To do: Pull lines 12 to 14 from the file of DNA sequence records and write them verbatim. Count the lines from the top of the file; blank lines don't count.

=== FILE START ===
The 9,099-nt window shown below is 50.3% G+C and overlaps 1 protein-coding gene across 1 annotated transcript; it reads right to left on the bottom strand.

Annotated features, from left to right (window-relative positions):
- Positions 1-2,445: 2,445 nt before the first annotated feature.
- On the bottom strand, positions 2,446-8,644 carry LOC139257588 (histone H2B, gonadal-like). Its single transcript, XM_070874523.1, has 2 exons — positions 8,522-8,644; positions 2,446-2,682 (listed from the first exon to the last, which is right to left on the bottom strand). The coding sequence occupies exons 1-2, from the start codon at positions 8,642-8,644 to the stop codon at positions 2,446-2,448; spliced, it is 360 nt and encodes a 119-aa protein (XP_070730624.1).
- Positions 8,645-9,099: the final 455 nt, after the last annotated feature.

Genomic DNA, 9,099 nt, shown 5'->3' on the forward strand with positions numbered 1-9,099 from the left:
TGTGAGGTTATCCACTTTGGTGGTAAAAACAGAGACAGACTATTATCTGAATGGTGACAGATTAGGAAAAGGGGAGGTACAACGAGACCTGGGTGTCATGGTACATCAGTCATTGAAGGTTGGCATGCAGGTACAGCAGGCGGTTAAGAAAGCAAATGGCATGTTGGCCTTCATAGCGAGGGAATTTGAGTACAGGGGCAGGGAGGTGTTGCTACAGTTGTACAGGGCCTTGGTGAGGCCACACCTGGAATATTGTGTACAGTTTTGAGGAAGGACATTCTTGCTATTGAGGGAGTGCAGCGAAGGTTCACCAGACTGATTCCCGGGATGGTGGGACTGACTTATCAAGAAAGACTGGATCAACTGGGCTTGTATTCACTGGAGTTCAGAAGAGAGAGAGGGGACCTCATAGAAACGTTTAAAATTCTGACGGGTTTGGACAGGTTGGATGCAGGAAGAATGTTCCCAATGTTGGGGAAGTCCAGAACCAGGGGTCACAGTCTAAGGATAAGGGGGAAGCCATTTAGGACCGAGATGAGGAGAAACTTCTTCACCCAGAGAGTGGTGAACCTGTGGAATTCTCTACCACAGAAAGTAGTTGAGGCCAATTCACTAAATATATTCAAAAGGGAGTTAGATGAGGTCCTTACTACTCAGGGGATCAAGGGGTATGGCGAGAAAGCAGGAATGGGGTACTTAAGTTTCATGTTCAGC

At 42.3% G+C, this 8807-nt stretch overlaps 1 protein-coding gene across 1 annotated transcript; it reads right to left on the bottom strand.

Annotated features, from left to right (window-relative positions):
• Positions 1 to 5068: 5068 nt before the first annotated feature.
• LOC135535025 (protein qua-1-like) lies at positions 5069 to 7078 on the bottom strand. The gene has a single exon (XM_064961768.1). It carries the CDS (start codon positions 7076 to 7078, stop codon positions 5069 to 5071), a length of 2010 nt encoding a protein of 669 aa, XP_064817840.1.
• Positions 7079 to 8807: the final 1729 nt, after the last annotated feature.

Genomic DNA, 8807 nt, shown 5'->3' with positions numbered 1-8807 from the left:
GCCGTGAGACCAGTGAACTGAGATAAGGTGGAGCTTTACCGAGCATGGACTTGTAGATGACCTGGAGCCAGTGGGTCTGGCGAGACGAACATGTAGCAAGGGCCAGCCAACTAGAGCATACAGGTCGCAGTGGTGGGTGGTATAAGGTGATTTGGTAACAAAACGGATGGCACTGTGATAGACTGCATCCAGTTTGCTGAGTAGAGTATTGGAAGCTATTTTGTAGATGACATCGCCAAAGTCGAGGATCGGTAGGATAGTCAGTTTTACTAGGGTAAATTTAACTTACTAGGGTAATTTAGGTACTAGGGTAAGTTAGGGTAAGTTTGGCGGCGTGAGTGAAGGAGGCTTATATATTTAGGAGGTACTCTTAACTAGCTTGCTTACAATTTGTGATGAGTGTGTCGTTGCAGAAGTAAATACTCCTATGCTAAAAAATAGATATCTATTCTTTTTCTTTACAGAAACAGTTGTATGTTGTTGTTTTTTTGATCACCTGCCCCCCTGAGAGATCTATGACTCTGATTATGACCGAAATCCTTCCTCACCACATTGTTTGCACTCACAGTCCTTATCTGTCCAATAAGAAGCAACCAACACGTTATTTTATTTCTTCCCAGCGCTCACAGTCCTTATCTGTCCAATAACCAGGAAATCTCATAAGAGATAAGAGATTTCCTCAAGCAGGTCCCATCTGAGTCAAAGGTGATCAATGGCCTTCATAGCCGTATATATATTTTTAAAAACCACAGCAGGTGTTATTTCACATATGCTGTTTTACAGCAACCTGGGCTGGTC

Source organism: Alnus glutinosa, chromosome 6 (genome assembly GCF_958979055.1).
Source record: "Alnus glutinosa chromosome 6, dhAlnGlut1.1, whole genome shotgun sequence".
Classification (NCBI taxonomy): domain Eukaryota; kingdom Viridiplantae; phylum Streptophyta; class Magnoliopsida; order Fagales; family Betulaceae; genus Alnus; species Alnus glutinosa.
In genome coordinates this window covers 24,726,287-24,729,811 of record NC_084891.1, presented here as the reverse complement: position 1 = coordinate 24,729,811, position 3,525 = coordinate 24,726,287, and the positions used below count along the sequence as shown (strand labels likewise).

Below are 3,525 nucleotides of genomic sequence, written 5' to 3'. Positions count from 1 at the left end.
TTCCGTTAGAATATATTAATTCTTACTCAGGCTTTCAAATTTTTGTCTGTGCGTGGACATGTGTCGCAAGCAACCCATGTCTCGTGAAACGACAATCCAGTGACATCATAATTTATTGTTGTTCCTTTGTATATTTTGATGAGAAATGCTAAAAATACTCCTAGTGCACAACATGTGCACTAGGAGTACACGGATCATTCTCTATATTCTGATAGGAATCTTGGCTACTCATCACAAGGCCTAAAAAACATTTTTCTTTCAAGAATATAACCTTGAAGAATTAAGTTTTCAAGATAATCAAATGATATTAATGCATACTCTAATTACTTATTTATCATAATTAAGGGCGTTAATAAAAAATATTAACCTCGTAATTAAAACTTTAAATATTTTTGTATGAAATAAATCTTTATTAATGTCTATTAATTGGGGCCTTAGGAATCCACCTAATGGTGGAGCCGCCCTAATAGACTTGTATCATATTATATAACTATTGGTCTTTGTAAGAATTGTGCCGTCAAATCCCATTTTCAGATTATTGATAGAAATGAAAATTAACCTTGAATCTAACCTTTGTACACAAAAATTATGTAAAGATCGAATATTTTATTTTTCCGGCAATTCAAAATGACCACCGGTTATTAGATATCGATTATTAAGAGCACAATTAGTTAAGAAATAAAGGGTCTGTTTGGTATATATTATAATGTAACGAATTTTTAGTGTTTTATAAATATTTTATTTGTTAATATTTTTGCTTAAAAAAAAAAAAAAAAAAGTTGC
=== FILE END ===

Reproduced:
• Positions 7079 to 8807: the final 1729 nt, after the last annotated feature.

Genomic DNA, 8807 nt, shown 5'->3' with positions numbered 1-8807 from the left:
GCCGTGAGACCAGTGAACTGAGATAAGGTGGAGCTTTACCGAGCATGGACTTGTAGATGACCTGGAGCCAGTGGGTCTGGCGAGACGAACATGTAGCAAGGGCCAGCCAACTAGAGCATACAGGTCGCAGTGGTGGGTGGTATAAGGTGATTTGGTAACAAAACGGATGGCACTGTGATAGACTGCATCCAGTTTGCTGAGTAGAGTATTGGAAGCTATTTTGTAGATGACATCGCCAAAGTCGAGGATCGGTAGGATAGTCAGTTTTACTAGGGTAAATTTAACTTACTAGGGTAATTTAGGTACTAGGGTAAGTTAGGGTAAGTTTGGCGGCGTGAGTGAAGGAGGCTTATATATTTAGGAGGTACTCTTAACTAGCTTGCTTACAATTTGTGATGAGTGTGTCGTTGCAGAAGTAAATACTCCTATGCTAAAAAATAGATATCTATTCTTTTTCTTTACAGAAACAGTTGTATGTTGTTGTTTTTTTGATCACCTGCCCCCCTGAGAGATCTATGACTCTGATTATGACCGAAATCCTTCCTCACCACATTGTTTGCACTCACAGTCCTTATCTGTCCAATAAGAAGCAACCAACACGTTATTTTATTTCTTCCCAGCGCTCACAGTCCTTATCTGTCCAATAACCAGGAAATCTCATAAGAGATAAGAGATTTCCTCAAGCAGGTCCCATCTGAGTCAAAGGTGATCAATGGCCTTCATAGCCGTATATATATTTTTAAAAACCACAGCAGGTGTTATTTCACATATGCTGTTTTACAGCAACCTGGGCTGGTC